Taking Off the Gloves with Reference Counting Immix

Rifat Shahriyar, Stephen M. Blackburn, Xi Yang, Kathryn S McKinley

Published by ACM SIGPLAN Conference on Object-Oriented Programming, Systems, Languages, and Applications (OOPSLA)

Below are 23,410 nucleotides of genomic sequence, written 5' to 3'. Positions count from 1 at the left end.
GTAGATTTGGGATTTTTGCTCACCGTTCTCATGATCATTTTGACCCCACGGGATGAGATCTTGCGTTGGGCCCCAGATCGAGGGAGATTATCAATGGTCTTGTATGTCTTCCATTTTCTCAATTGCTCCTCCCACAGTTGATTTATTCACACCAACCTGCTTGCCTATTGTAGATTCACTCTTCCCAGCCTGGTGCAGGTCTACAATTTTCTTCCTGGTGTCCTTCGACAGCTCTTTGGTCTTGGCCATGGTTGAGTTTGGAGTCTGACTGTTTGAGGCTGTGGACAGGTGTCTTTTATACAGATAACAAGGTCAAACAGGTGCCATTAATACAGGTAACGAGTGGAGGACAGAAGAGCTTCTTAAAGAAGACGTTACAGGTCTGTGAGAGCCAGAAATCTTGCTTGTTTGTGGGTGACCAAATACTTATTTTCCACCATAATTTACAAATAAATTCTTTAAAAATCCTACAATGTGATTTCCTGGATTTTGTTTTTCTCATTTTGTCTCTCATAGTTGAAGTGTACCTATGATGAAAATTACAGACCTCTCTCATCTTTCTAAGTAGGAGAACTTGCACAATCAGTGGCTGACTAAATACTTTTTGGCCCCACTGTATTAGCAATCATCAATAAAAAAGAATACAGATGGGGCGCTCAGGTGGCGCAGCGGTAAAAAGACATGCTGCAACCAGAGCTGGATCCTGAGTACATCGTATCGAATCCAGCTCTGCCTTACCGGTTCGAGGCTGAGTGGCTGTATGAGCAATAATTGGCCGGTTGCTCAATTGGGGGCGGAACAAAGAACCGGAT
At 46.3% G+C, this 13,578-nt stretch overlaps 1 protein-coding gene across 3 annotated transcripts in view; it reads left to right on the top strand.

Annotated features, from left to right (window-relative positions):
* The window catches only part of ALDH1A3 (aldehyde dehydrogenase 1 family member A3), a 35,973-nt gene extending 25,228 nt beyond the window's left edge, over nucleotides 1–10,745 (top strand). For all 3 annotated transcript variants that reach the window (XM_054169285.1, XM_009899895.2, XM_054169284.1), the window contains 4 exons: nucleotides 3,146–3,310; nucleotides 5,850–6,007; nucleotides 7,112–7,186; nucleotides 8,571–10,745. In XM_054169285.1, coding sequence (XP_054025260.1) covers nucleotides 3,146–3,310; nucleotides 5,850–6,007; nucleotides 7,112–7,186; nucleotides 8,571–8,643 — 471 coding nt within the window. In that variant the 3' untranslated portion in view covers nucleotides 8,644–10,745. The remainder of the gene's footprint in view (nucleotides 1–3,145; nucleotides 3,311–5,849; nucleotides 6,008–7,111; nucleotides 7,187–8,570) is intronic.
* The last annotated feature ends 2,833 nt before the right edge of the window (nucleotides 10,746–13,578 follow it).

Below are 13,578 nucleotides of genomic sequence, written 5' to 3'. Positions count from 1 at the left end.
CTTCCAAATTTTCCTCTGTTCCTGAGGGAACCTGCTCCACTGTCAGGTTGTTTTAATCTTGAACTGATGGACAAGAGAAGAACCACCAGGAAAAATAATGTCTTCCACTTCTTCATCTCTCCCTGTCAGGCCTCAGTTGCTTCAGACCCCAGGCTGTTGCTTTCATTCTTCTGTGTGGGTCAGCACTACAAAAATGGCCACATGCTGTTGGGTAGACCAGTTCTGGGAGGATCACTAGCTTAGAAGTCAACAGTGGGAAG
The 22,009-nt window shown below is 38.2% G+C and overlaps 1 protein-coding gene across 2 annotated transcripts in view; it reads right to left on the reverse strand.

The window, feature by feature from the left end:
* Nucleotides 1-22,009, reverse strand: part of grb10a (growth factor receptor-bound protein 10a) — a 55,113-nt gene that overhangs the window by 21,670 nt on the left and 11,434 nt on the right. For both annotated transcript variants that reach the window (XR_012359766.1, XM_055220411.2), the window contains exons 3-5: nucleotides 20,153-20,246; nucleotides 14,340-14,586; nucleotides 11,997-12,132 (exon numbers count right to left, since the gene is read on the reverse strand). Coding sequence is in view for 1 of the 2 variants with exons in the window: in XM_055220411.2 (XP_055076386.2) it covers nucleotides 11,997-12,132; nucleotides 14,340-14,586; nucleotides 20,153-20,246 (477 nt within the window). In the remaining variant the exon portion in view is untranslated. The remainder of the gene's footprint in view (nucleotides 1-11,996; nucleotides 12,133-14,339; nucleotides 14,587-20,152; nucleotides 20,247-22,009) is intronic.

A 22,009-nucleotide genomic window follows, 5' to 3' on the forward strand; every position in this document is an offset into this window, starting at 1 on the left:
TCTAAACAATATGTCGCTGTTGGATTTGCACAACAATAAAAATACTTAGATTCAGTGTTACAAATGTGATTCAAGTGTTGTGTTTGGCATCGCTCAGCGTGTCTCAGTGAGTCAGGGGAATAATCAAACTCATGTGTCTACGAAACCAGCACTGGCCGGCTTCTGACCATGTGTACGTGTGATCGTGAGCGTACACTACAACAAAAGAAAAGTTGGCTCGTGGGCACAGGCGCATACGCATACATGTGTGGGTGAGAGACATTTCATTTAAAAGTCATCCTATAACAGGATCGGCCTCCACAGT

Despite some clear advantages and recent advances, reference counting remains a poor cousin to high-performance tracing garbage collectors. The advantages of reference counting include a) immediacy of reclamation, b) incrementality, and c) local scope of its operations. After decades of languishing with hopelessly bad performance, recent work narrowed the gap between reference counting and the fastest tracing collectors to within 10%. Though a major advance, this gap remains a substantial barrier to adoption in performance-conscious application domains. Our work identifies heap organization as the principal source of the remaining performance gap. We present the design, implementation, and analysis of a new collector, RCImmix, that replaces reference counting’s traditional free-list heap organization with the line and block heap structure introduced by the Immix collector. The key innovations of RCImmix are 1) to combine traditional reference counts with per-line live object counts to identify reusable memory and 2) to eliminate fragmentation by integrating copying with reference counting of new objects and with backup tracing cycle collection. In RCImmix, reference counting offers efficient collection and the line and block heap organization delivers excellent mutator locality and efficient allocation. With these advances, RCImmix closes the 10% performance gap, outperforming a highly tuned production generational collector. By removing the performance barrier, this work transforms reference counting into a serious alternative for meeting high performance objectives for garbage collected languages.